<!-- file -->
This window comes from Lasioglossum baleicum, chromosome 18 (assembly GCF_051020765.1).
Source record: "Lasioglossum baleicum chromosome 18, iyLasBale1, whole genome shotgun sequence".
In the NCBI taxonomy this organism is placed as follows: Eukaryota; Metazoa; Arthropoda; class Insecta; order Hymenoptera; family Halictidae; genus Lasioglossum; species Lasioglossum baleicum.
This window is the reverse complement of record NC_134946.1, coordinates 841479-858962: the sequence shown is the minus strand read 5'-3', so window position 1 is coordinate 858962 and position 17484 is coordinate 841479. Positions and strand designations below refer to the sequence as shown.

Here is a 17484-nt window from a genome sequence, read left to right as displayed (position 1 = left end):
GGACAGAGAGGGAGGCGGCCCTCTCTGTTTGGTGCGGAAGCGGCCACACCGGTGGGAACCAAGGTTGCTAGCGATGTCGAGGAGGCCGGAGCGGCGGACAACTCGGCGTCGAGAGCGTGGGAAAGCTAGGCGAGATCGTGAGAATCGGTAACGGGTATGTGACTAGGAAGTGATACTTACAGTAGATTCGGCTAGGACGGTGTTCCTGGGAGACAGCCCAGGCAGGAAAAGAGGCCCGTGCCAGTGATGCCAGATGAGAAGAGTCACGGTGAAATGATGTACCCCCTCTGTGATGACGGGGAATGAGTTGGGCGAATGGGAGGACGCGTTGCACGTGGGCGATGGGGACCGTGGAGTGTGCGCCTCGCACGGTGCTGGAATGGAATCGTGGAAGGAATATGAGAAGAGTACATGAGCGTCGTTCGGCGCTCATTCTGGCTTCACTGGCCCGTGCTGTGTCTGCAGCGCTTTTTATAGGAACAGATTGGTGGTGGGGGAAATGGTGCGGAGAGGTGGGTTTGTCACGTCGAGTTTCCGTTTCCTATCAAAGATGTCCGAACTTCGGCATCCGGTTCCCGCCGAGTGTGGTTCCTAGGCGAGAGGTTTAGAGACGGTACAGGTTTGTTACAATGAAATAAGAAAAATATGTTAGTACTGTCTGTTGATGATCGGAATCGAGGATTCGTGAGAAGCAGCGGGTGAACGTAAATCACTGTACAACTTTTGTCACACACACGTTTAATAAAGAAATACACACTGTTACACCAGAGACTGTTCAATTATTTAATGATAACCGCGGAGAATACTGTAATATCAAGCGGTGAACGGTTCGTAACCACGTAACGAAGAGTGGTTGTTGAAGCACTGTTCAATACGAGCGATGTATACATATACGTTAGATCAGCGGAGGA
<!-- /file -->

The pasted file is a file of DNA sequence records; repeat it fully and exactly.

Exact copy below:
This window comes from Lasioglossum baleicum, chromosome 18 (assembly GCF_051020765.1).
Source record: "Lasioglossum baleicum chromosome 18, iyLasBale1, whole genome shotgun sequence".
In the NCBI taxonomy this organism is placed as follows: Eukaryota; Metazoa; Arthropoda; class Insecta; order Hymenoptera; family Halictidae; genus Lasioglossum; species Lasioglossum baleicum.
This window is the reverse complement of record NC_134946.1, coordinates 841479-858962: the sequence shown is the minus strand read 5'-3', so window position 1 is coordinate 858962 and position 17484 is coordinate 841479. Positions and strand designations below refer to the sequence as shown.

Here is a 17484-nt window from a genome sequence, read left to right as displayed (position 1 = left end):
GGACAGAGAGGGAGGCGGCCCTCTCTGTTTGGTGCGGAAGCGGCCACACCGGTGGGAACCAAGGTTGCTAGCGATGTCGAGGAGGCCGGAGCGGCGGACAACTCGGCGTCGAGAGCGTGGGAAAGCTAGGCGAGATCGTGAGAATCGGTAACGGGTATGTGACTAGGAAGTGATACTTACAGTAGATTCGGCTAGGACGGTGTTCCTGGGAGACAGCCCAGGCAGGAAAAGAGGCCCGTGCCAGTGATGCCAGATGAGAAGAGTCACGGTGAAATGATGTACCCCCTCTGTGATGACGGGGAATGAGTTGGGCGAATGGGAGGACGCGTTGCACGTGGGCGATGGGGACCGTGGAGTGTGCGCCTCGCACGGTGCTGGAATGGAATCGTGGAAGGAATATGAGAAGAGTACATGAGCGTCGTTCGGCGCTCATTCTGGCTTCACTGGCCCGTGCTGTGTCTGCAGCGCTTTTTATAGGAACAGATTGGTGGTGGGGGAAATGGTGCGGAGAGGTGGGTTTGTCACGTCGAGTTTCCGTTTCCTATCAAAGATGTCCGAACTTCGGCATCCGGTTCCCGCCGAGTGTGGTTCCTAGGCGAGAGGTTTAGAGACGGTACAGGTTTGTTACAATGAAATAAGAAAAATATGTTAGTACTGTCTGTTGATGATCGGAATCGAGGATTCGTGAGAAGCAGCGGGTGAACGTAAATCACTGTACAACTTTTGTCACACACACGTTTAATAAAGAAATACACACTGTTACACCAGAGACTGTTCAATTATTTAATGATAACCGCGGAGAATACTGTAATATCAAGCGGTGAACGGTTCGTAACCACGTAACGAAGAGTGGTTGTTGAAGCACTGTTCAATACGAGCGATGTATACATATACGTTAGATCAGCGGAGGA